This study was designed to examine the effects of the competency (low vs. high) and interaction type (proactive vs. responsive) of pedagogical agents as learning companions (PALs) on learning, self-efficacy, and attitudes. Participants were 72 undergraduates in an introductory computer-literacy course who were randomly assigned to one of four treatments: Low-Proactive, Low-Responsive, High-Proactive, and High-Responsive. Results indicated a main effect for PAL competency. Students who worked with the high-competency PAL in both proactive and responsive conditions achieved higher scores in applying what they had learned and showed more positive attitudes toward the PAL. However, students who worked with the low-competency PAL reported significantly enhanced self-efficacy beliefs in the learning tasks. Also, there was a main effect for PAL interaction type. A proactive PAL had a significantly positive impact on recall. These different results on learning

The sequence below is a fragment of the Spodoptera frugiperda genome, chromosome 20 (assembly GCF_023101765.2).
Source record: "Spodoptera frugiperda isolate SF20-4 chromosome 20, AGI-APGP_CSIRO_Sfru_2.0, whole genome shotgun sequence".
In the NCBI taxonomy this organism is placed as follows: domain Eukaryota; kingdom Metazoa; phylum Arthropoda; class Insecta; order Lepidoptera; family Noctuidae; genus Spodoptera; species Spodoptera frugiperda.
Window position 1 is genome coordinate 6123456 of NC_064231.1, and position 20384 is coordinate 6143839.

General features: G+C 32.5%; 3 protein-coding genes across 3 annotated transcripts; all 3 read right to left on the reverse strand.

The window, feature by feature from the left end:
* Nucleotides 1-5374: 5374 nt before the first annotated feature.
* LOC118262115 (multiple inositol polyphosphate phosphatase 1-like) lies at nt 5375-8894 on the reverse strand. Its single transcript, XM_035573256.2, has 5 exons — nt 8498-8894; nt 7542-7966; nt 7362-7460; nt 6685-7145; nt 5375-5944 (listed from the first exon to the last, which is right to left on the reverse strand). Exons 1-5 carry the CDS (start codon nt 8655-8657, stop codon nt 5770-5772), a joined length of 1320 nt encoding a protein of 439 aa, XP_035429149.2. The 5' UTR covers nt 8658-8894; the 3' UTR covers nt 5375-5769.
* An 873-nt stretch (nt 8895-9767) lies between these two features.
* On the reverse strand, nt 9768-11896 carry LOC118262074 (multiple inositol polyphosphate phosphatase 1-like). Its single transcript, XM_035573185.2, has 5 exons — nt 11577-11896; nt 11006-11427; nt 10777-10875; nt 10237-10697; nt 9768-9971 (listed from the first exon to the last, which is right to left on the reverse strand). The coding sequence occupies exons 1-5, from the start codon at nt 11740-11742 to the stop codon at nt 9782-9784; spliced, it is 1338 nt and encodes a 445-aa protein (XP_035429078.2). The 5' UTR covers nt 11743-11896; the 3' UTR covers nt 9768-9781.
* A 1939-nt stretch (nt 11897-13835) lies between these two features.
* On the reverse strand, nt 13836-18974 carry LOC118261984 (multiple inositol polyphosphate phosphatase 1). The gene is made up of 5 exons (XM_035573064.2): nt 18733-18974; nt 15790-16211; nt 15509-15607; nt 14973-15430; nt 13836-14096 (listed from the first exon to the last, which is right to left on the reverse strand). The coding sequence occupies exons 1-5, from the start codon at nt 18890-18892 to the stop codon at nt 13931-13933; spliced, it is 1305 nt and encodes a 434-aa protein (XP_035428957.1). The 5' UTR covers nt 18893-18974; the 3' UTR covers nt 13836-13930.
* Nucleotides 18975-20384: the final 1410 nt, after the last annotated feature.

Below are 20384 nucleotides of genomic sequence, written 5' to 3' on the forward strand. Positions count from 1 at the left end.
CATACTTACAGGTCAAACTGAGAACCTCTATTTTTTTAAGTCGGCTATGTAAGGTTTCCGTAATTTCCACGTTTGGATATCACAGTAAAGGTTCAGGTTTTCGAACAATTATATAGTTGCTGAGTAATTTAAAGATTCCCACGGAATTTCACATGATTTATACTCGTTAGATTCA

and motivational outcomes suggest that the competency and interaction type of a PAL should be designed according to the desired learning and motivational goals.